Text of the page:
Timing is everything.
J. Edgar Hoover was a master at this game. The legendary FBI director would latch on to the latest boogeyman—the Lindbergh kidnapper, a big-name gangster, Nazi spies, Communists—and leverage the press coverage to extract more money from Congress for his growing crime-fighting agency.
Forgive me if I see shades of J. Edgar in the FBI's latest budget request, submitted to Congress exactly one week before a terrorist's iPhone became front page news.
There are hundreds of iPhones in police custody that the FBI can't crack, but it's not hard to see why the Department of Justice chose to make a federal case out of this one.
Here's the sequence of events:
- December 2, 2015: Syed Farook and Tashfeen Malik perpetrate the deadliest terror attack on U.S. soil since 9/11, leaving behind a locked iPhone the FBI can't crack.
- January 13: Apple's hardened security measures come up at a Washington summit on strong crypto, CEO Tim Cook and Attorney General Loretta Lynch clash over "back doors." Harsh words and warnings are exchanged.
- February 9: Lynch requests an extra $38 million to help the FBI development workarounds on data encryption, bringing the total budget of what it calls "project Going Dark" to $69 million.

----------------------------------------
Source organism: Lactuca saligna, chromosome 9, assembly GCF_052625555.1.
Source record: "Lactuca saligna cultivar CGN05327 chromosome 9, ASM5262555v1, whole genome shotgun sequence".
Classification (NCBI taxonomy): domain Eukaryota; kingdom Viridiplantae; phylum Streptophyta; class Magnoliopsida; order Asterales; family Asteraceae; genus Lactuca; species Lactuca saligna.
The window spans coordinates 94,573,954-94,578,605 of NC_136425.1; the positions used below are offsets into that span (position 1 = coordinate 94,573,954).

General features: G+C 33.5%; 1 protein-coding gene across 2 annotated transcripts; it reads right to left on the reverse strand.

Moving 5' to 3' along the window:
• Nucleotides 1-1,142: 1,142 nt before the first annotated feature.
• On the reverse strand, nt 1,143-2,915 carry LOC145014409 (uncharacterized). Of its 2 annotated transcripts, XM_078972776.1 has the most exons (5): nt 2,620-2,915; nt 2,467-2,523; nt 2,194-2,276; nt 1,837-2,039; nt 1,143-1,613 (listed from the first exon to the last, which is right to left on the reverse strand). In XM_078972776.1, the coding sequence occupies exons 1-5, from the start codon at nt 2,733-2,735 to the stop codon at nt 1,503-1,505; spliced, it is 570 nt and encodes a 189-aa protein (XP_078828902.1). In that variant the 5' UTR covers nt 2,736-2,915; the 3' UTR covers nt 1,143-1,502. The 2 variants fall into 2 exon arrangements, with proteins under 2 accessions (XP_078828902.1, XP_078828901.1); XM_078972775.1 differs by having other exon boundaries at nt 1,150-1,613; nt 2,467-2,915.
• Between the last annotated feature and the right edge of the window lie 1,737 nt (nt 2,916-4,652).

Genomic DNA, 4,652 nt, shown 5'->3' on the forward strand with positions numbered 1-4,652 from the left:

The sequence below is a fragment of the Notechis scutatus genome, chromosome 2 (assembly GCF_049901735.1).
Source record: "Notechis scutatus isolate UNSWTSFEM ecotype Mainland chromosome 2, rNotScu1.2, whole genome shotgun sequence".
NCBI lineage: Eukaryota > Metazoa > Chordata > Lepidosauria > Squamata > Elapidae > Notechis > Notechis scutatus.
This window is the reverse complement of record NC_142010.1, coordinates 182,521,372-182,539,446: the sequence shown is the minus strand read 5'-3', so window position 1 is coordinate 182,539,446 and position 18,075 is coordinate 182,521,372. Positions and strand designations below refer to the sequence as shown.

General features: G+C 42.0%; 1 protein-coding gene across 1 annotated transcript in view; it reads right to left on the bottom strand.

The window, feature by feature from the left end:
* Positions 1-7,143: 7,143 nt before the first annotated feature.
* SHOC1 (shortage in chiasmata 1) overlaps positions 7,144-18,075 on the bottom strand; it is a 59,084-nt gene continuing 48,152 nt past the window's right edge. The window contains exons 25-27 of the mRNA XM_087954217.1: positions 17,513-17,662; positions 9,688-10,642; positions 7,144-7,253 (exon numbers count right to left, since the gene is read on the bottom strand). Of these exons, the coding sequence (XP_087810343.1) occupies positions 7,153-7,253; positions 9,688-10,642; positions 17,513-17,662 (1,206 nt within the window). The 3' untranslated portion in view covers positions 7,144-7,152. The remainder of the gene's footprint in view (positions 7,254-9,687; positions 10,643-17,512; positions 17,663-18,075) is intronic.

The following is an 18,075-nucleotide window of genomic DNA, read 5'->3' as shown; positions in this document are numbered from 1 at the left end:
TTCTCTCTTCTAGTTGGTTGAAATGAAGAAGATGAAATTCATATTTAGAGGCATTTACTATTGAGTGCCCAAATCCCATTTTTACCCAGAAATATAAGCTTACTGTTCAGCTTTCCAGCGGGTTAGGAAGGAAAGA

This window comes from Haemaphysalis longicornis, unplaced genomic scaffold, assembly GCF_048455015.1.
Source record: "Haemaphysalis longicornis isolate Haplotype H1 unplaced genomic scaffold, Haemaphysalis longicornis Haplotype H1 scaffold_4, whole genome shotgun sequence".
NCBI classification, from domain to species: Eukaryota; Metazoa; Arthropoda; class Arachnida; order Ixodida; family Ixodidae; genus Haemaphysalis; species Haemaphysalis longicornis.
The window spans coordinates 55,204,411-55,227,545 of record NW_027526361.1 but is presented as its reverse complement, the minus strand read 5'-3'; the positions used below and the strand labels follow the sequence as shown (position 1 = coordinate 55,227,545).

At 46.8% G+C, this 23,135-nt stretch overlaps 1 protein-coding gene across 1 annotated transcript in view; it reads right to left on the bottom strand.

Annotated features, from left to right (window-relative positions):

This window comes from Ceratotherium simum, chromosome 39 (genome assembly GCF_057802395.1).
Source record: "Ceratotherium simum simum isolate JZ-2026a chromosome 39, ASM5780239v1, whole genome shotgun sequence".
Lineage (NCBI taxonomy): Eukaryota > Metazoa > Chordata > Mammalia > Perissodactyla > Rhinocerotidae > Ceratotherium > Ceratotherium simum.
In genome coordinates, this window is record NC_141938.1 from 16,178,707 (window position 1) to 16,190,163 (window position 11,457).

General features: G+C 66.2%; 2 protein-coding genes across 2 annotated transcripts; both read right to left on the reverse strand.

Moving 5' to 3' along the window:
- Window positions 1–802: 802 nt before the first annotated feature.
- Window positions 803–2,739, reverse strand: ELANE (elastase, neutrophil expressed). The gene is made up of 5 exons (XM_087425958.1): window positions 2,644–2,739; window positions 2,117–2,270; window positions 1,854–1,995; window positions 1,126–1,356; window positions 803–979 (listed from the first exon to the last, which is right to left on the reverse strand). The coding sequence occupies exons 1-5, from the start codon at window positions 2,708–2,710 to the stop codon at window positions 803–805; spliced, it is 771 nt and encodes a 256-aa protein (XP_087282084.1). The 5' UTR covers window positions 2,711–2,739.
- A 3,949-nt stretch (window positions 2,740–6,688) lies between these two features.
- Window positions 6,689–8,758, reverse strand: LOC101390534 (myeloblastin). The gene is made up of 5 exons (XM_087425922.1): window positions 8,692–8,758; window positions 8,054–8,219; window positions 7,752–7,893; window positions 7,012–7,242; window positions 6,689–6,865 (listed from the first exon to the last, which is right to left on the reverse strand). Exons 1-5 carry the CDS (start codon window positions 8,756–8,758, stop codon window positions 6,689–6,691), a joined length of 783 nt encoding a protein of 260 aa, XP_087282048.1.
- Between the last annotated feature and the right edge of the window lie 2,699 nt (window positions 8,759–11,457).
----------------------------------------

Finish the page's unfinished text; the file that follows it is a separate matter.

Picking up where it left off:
- February 16: The DOJ takes Apple to court. Tim Cook responds, drawing a line in the sand.
There is much that I find duplicitous in the Justice's Department's latest brief in the case: That the FBI is only interested in this iPhone, no others. That what they're asking for is not a back door. That larger issues of privacy are not at stake.
But what I find particularly hypocritical is the DOJ's suggestion that Apple (aapl) is only concerned about its business model and public brand marketing strategy.
The FBI has a business model too. And with $38.3 million at stake, it knows a thing or two about public brand marketing.
For a dose of sanity, I recommend James Allworth's The U.S. has Gone F&*%ing Mad, See especially the chart that compares American gun deaths vs. terror deaths, 2004 to 2013.